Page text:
“As our study indicates, elder financial abuse is a multi-layered issue, which highlights the need for a renewed focus on developing a wide range of strategies to protect our country’s elders,” noted White. “We believe involvement of a third party in financial management – whether another family member or experienced financial professional – can be a positive first step. Establishing a dialogue that this is a real issue with potentially devastating implications is also key.”
If you’re a family member or caregiver, here are some ways you can help protect yourself or loved ones in your life:
- Plan ahead to protect your assets and ensure that your wishes are followed
- Consult with a qualified financial professional or attorney before signing complex agreements or anything you don’t understand
- Build relationships with professionals who are involved with your finances – they can assist in monitoring for suspicious activity
- Limit your use of cash – using checks and credit cards leaves a paper trail
- Trust your instincts and feel free to say “no” – remember, it’s your money
To find more tips for prevention and red flags to watch for, check out the Preventing Elder Financial Abuse Tip Sheet from the Better Business Bureau, available at www.allianzlife.com/sos.
Committed to Finding a Solution
As a company, Allianz Life partners with community organizations to deploy its employee volunteers in the community to raise awareness of elder financial abuse. Working together with the Better Business Bureau, Allianz Life created the Safeguarding Our Seniors volunteer program that sends volunteers to senior or other community centers to educate and encourage discussion on the topic. To date, volunteers have made more than 70 presentations in and around the Twin Cities, reaching more than 900 seniors with valuable information about how they can protect themselves from financial abuse.
In addition to educating consumers about elder financial abuse, Allianz Life also developed the Preventing Elder Financial Abuse education course to help financial professionals understand the scope of the problem and provide simple steps they can take to help protect their clients. Available to financial professionals who work with Allianz Life, the Preventing Elder Financial Abuse course is one of many topics with support materials that Allianz Life offers to more than 20,000 financial professionals every year.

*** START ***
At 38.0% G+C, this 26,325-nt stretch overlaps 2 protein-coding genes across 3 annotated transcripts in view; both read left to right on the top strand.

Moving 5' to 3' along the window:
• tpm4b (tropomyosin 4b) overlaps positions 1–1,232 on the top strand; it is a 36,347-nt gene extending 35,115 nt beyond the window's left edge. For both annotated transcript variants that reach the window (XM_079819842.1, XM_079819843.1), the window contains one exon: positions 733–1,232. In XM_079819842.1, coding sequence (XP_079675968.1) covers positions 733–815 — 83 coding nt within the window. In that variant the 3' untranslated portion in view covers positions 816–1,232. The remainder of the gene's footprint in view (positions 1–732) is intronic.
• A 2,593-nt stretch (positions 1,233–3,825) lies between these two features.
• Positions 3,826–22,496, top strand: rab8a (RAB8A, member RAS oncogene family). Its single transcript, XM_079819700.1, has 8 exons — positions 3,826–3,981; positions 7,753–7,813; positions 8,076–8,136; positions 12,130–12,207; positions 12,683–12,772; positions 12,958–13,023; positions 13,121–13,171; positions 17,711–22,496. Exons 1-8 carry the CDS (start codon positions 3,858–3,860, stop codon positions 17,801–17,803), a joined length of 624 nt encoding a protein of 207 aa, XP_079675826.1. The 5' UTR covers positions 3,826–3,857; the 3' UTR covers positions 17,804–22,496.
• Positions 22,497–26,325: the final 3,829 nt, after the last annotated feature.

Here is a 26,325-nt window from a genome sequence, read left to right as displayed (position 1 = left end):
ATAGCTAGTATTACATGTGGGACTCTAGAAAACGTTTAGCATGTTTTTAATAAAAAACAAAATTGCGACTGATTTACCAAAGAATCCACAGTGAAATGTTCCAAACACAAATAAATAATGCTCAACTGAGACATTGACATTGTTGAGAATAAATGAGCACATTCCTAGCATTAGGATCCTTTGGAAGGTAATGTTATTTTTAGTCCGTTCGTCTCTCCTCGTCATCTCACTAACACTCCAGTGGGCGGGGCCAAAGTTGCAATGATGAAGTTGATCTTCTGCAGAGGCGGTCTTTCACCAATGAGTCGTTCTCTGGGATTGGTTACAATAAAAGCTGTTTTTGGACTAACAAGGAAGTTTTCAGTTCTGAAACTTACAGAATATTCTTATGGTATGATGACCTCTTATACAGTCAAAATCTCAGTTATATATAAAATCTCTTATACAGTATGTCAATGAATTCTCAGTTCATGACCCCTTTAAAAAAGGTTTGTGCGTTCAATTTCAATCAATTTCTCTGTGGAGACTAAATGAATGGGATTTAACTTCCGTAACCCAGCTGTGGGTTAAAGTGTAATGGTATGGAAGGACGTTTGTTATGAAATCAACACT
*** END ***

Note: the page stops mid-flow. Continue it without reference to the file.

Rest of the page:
“Allianz Life remains committed to a leadership role in educating financial professionals, the community and employees about elder financial abuse prevention and how we can all be part of the solution,” concluded White.
About Allianz Life Insurance Company of North America
Allianz Life Insurance Company of North America, one of FORTUNE’s 100 Best Companies to Work For in 2016, has been keeping its promises since 1896. Today, it carries on that tradition, helping Americans achieve their retirement income and protection goals with a variety of annuities and life insurance products. In 2015, Allianz Life provided a total of $2.4 billion in benefit payments that supported policyholders’ financial objectives. As a leading provider of fixed index annuities, Allianz Life is part of Allianz SE, a global leader in the financial services industry with 142,000 employees in more than 70 countries worldwide. More than 85 million private and corporate customers rely on Allianz knowledge, global reach, and capital strength to help them make the most of financial opportunities.
*The 2016 Safeguarding Our Seniors Study was conducted in August 2016 with 1,000 panel respondents age 18-64 who are either actively providing care for a non-spousal elder age 65+, or could be in a position to provide such care within the next five years.
**The 2014 Safeguarding Our Seniors Study was conducted in March 2014 with 2,248 panel respondents ages 40-65+ (n=1,025 for adults ages 40-64 and n=1,223 for adults ages 65+) and was commissioned by Allianz Life Insurance Company of North America. Estimates for incidence of elder financial abuse were based on response of adults ages 40-64.
*** Active caregivers are defined as currently providing care for an elder. Potential caregivers are defined as someone who could be in a position to provide care to an elder in the next five years. A caregiver is defined as someone who provides financial, emotional or social support to a family member or friend age 65+.